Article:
Eating sustainably-grown unprocessed fresh fruits and vegetables, has a number of health benefits, including; decreased total cholesterol levels, decreased risk of cancers, improved digestion and elimination, and increased intake of important nutrients and minerals. While increasing intake of fruits and vegetables is important, there is evidence that sustainably grown fruits, vegetables, and grains are higher in nutrients. This is related to several factors, including the way in which food was grown, harvested and transported. Organic production improves soil health, which in turn improves plants’ root systems and the ability to absorb vital nutrients. Additionally, using organic fertilizers provide a wider range of micronutrients that the plant can take up through the root system. To elaborate, organically grown tomatoes have higher levels of flavonoids, and potent antioxidants found in plants. In general, all organic local fruits and vegetables have higher levels of nutrients, such as vitamin C, antioxidants, and phytonutrients.

Fruits and vegetables that are in-season, harvested closer to peak ripeness, and transported in a shorter distance retains more nutrients and tastes much better. Industrially produced fruits and vegetables are frequently picked unripe, then artificially ripened, which decreases vitamin C content, other nutrients, ecofriendly and is noticeably different. It’s true it really matters how fruits and vegetables are grown. The proof is in the taste. Organic fruits and vegetables taste better. It’s not my opinion; it’s science. Eating at home and preparing fresh fruits and vegetables for you and your family is healthy and easier because less time is needed to prepare foods when they are fresh. Food is a source of fun for most people, and so is shopping local and organic, as well as consuming and feeling a sense of well-being.

The Environmental Working Group, (EWG), guide is a great tool for reference when it comes to targeting the fruits and vegetables with pesticides of special concern. The shoppers guide named it the dirty dozen, and they are; Apples, Celery, Cherries, Tomatoes, Cucumbers, Grapes, Hot Peppers, Nectarines (Imported), Peaches, Potatoes, Spinach, Strawberries. Additionally, Collards and Kale, Summer Squash, Sweet Bell Peppers and Zucchini, are rife with pesticides and herbicides so make sure and buy these organic when possible. On the flip side of the coin, the guide named several you don’t have to be so concerned with, the clean fifteen, and they are: asparagus, avocado, cabbage, cantaloupe, corn, eggplant, grapefruit, kiwi, mangos, mushrooms, onions, papayas, pineapples, sweet peas (frozen), sweet potatoes.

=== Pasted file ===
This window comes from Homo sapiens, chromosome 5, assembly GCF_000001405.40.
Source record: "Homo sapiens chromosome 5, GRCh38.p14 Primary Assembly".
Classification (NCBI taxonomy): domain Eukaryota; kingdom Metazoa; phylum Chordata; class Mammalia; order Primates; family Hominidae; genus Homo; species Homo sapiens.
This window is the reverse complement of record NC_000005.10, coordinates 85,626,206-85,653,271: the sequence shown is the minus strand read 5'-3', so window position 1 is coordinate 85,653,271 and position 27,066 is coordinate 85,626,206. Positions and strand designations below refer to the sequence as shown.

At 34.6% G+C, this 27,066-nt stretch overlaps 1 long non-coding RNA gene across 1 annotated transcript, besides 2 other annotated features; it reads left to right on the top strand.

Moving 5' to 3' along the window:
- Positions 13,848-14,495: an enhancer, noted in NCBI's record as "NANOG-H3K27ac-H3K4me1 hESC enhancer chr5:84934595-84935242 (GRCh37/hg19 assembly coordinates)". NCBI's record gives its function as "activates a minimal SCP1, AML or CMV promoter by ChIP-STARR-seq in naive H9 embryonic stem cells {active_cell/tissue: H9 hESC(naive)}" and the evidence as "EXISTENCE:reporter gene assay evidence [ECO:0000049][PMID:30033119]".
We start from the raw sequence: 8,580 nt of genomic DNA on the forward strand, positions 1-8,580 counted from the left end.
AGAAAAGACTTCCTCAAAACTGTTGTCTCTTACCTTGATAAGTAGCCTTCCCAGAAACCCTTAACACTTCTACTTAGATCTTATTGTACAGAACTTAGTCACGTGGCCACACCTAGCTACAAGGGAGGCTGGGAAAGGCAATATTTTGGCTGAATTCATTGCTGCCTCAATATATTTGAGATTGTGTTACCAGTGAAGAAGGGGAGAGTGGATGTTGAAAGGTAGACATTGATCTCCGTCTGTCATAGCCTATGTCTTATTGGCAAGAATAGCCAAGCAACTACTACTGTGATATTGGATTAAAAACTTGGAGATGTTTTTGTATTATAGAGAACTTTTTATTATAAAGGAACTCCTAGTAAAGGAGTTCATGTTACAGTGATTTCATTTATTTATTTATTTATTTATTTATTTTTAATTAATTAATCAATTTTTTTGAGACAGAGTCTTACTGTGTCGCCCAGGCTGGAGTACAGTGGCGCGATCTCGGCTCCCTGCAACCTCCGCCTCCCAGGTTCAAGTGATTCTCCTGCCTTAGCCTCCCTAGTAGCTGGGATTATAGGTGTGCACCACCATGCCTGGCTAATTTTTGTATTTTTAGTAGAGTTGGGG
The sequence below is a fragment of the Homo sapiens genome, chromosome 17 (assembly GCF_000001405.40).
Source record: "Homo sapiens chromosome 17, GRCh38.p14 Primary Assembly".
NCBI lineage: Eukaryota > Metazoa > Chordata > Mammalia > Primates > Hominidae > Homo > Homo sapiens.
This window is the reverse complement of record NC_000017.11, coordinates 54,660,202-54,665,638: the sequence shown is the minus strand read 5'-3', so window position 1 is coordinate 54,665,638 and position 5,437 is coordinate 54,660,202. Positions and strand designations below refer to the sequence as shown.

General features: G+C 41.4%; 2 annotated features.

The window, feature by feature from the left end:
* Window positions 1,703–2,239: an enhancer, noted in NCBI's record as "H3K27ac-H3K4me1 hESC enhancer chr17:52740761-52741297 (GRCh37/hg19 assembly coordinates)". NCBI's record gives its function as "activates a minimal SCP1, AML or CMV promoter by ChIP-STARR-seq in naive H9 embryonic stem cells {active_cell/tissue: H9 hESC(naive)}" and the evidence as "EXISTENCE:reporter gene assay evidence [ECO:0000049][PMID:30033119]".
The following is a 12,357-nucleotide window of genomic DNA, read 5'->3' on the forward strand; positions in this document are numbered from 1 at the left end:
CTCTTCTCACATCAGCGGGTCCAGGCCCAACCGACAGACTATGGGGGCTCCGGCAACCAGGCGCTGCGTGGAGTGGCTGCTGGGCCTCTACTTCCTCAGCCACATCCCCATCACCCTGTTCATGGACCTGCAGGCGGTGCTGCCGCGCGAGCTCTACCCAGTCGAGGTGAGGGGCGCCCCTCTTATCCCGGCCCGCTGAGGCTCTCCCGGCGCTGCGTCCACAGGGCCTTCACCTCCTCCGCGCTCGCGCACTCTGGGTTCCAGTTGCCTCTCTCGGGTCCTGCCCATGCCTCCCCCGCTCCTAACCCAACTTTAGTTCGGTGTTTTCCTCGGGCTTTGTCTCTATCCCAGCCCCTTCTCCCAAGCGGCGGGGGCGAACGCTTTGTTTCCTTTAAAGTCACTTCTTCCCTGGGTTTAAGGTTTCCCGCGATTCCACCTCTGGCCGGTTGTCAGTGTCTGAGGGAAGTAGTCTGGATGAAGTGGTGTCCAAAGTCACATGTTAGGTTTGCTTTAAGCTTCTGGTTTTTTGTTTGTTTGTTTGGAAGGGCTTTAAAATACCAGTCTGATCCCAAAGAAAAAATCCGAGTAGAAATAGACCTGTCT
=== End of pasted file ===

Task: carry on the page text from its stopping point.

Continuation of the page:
Everything around us is energy. Food is no different. Have you ever noticed how your surrounding’s effect your mood, and outlook? You can make healthier food choices and invest in your health, not only will you notice physical changes, but it boosts your energy level, improves your outlook and reduces health issues. The bonus with buying local foods are many; vegetables taste more vibrant, farm fresh eggs have a brighter egg yolk (more nutrients), grass fed meats are nitrate & antibiotic free. Eating healthy is a lifestyle because it takes time and intention to shop and prepare meals yourself. Who knew healthy eating could be easy & taste delicious? Did you know that fresher foods are more nutrient rich and vitamin fortified? Healthy eating is about raising your vibration or life force energy. When you change your eating habits you start to feel better and have more energy throughout the day too. These elements are responsible for the nourishment of your mind, body and spirit.

I have coordinated a Farmers Market Co-op in my neighborhood for over eighteen years. It is a great way to keep a seasonal variety of fruits and vegetables on hand. It ensures high quality whole foods and keeps the prices down. This time of year, when the heat is unavoidable, fruits and vegetables can help keep you hydrated. To mention a few; watermelon, cantaloupe, and honeydew melon carry a lot of water so they help keep the cells hydrated and the body balanced. Vegetables like cucumbers, eggplant, and summer squash have a lot of water content too. There’s no time better than the present to reap the benefits of healthy produce that’s in season. Our bodies are made up of 75% water, so during the 100 degree days not only will water keep us hydrated and thriving but fruits and vegetables help out too. So consider shopping one of the many farmers markets in the area. Farmer’s markets are open year round, but peak season is considered the summer time. So, stop in and pick up some local produce or purchase organic in the grocery store.

June Pose of the month 2016

   June Pose of the Month 2016

  Incline Plank Pursvottanasana

Purva – eastern side ( front side of the body)

Uttana – intense

Asana – posture

This pose is great for building strength and opening up the front side of the body.  Focus on breathing into the heart center.  Feeling a sense of freedom and openness and breath deeply so its audible.

Let’s Practice:

  1. Start in Staff pose and place the hands on the floor behind the waist a few inches 
  2. lift the legs and  torso entirely off the floor and press the soles of the feet into the floor
  3. lowering the head back and making the body firm and hold while inhaling and exhaling
  4. release and sit for a rest and try it again

Benefits:

  • Purifies and strengthens the heart, spinal column, and waist